Three newborn lemurs will be joining the Bronx Zoo's Madgascar! exhibit starting today. The wee ones are two ring tailed lemurs and one brown collared lemur, all of whom were born in late March. If you go, you'll have to look very closely to see them, because baby lemurs "cling to their mothers and nestle in their fur," according to the Wildlife Conservation Society.
Both species of lemur are classified as "endangered" in the wild (and Madgascar is the only place where they are found in the wild), and the WCS is proud of the Bronx Zoo's success in breeding lemurs.
Some details from the WCS:
Brown collared lemurs are native to the tropical forests of southeastern Madagascar. Ring tailed lemurs are native to the forests and bush in the south and southwestern portions of the island. Their habitats are being destroyed by human activity including charcoal production and slash-and-burn agriculture.
Ring-tailed lemurs are very social and live in large matriarchal groups that often contain several breeding females. They are capable climbers, but spend much of their time on the ground. Newborns will ride on their mothers’ chest and back for the first few weeks and will begin move around on their own within two-to-four weeks, but still stay close to their mother.
Collared lemurs use their long tails to balance when leaping through the forest canopy. They live in groups of males and females but are not matriarchal like many other lemur species. The young ride on their mother’s back hiding in her fur for the first few months of their lives.
Collared brown lemur and baby (Julie Larsen Maher / Wildlife Conservation Society)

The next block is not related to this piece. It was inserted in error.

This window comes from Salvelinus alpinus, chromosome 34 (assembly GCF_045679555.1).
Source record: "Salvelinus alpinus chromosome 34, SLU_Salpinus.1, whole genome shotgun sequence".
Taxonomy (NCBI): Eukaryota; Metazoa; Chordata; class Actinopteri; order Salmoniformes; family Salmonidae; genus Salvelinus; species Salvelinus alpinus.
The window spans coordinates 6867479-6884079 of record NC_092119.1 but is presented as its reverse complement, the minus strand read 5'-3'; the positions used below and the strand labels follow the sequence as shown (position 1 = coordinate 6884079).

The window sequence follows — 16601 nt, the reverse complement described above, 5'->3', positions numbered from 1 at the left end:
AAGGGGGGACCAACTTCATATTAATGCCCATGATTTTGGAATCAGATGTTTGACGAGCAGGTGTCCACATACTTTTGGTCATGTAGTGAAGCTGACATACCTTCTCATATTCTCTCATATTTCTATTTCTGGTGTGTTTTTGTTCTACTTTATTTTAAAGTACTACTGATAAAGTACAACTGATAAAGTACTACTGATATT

There are four other species of lemurs at the Madgascar! exhibit: red ruffed lemurs (Varecia rubra), gray mouse lemurs, crowned lemurs, and Coquerel’s sifaka. Black and white ruffed lemurs can be seen at the Central Park Zoo. And, FWIW, King Julien is a ring tailed lemur. Here's some video of the baby lemurs:
In other lemur news, an article published in a scientific journal yesterday says, "Humans aren't alone in their ability to mix perfumes and colognes. Lemurs, too, get more out of their smelly secretions by combining fragrances to create richer, longer-lasting scents, finds a study led by Duke University."
The "perfume" of the ring-tailed lemur could never be confused with Chanel. Male ring-tailed lemurs, our distant primate cousins, produce their distinctive musky odor with help from a pair of glands on their wrists that give off droplets of clear, fast-evaporating fluid, and a second pair of glands on their chests that secrete a brown, foul-smelling paste.
Males use their scents to mark territories and tell rivals to back off. Sometimes they deposit wrist secretions alone, rubbing their wrists directly onto branches and saplings. Other times they mix the two, pressing the insides of their wrists against their chest glands to mingle the scents. They also smear the pungent mixture on their tails, waving them in the air and wafting them at opponents to see who can outstink the other in a ritual called "stink-fighting."